P-1000 Vulkan

The P-1000 Vulkan is a further development of the P-500 and became operational in 1987. The name "Vulkan" is Russian for "volcano". The upgrades are focused on an increased range while retaining the same dimensions and launch infrastructure.

The increased range is achieved by a massive increase in fuel, while the weight of other components is reduced at the same time. The conventional high explosive fragmentation warhead is reduced from 1.000 to 500 kg and the metal body is replaced by a titanium one. The launch booster rockets use thrust vectoring in order to reduce fuel consumption of the main engine spent on initial maneuvering.

In theory the P-1000 has nearly double the range of the P-500. In practice the range is increased to 700 km since much of the fuel is spent at going to sea level in an earlier stage of the flight. This reduces its vulnerability from long range air defense significantly.

Development of laser guided "Vulkan LK" took place from 1987 - 1989, but was eventually cancelled.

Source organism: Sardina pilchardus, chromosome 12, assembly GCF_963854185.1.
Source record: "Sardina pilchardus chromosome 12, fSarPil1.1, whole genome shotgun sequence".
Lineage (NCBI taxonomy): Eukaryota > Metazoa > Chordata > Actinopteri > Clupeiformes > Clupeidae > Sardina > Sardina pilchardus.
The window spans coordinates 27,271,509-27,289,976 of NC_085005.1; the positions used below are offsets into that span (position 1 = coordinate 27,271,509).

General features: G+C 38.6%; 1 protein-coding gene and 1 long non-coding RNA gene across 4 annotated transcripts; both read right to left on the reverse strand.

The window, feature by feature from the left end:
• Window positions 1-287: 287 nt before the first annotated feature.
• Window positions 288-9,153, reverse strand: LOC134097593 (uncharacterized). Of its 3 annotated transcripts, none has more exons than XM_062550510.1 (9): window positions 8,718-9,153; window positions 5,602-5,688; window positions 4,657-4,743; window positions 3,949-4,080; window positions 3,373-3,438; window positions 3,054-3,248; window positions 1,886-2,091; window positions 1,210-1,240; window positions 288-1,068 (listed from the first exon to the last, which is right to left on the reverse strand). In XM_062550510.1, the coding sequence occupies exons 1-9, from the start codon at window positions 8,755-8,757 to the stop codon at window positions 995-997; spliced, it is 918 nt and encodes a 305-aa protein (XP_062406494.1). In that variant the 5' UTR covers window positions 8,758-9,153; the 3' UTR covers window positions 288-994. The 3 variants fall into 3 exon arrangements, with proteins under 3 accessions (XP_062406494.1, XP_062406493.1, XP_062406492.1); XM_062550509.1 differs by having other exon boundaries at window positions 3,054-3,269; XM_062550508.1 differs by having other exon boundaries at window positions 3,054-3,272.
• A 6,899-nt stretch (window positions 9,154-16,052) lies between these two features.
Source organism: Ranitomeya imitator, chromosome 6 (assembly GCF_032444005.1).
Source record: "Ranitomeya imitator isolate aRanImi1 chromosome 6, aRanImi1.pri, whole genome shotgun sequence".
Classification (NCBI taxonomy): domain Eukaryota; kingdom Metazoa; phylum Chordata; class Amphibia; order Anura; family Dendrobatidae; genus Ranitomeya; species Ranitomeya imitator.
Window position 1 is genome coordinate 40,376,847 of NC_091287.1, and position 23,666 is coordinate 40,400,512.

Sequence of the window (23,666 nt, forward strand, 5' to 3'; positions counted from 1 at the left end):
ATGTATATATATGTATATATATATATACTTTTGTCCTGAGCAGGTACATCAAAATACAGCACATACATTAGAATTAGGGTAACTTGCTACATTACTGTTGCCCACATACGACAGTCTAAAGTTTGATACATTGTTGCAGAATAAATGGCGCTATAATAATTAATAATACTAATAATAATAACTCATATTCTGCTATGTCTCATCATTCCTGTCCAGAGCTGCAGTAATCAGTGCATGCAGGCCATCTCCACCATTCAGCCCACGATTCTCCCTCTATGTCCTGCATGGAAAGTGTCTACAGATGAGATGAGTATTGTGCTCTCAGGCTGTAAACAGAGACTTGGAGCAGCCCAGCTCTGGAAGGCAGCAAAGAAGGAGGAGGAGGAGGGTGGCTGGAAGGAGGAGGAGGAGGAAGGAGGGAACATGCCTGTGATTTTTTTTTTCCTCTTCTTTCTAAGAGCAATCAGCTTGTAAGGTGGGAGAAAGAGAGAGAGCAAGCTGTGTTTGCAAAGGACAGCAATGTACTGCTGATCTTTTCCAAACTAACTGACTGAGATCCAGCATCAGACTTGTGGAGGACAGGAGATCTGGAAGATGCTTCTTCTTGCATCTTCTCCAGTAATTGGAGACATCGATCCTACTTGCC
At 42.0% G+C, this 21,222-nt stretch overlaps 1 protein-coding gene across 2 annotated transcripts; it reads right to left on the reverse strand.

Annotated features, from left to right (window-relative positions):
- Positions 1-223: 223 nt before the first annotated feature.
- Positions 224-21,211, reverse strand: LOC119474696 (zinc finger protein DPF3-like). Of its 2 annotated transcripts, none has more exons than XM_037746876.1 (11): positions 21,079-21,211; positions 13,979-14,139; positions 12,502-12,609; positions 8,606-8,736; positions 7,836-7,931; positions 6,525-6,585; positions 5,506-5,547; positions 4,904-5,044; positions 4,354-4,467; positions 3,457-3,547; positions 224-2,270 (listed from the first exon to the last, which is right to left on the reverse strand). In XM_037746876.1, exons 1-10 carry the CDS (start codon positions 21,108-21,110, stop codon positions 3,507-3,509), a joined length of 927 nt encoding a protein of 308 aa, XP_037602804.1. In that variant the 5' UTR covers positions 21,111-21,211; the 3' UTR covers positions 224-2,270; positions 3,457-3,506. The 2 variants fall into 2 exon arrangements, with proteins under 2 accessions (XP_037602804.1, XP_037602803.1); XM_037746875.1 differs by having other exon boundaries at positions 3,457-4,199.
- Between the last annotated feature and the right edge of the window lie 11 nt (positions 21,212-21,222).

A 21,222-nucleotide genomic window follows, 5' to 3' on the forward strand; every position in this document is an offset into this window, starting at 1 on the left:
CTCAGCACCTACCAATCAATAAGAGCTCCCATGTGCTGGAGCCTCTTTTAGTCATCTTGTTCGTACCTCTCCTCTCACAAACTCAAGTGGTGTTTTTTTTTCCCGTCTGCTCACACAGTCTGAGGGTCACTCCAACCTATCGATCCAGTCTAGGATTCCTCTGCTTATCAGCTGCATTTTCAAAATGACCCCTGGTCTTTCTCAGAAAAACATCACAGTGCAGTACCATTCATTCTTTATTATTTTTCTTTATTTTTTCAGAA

P-1000 Vulkan

A P-1000 Vulkan missile (NATO: SS-N-12 Sandbox) being loaded onto a Slava class heavy missile cruiser.
Source: Unknown author - © copyright lies with original owner


Facts P-500 Bazalt P-1000 Vulkan
Soviet Union
Anti-ship missile
11.7 m
0.88 m
2.6 m
4.8 t without boosters
Initial phase
Inertial navigation, semi-active radar homing
Terminal phase
Active radar homing
HE-Fragmentation or nuclear warhead
1.000 kg for HE-Fragmentation
350 kt nuclear warhead
Engagement envelope
Turbojet engine, two solid propellant launch boosters
Mach 2.5 at 5 km altitude
Mach 2.0 at sea level
550 km
50 m to 15.0 km
Flies at high altitude before dropping to sea level in the terminal phase.


Related articles

Project 1164 Atlant class

The P-500 Bazalt, and later the P-1000 Vulkan, are the main armament of the Soviet Project 1164 Atlant (NATO: Slava) class of cruisers.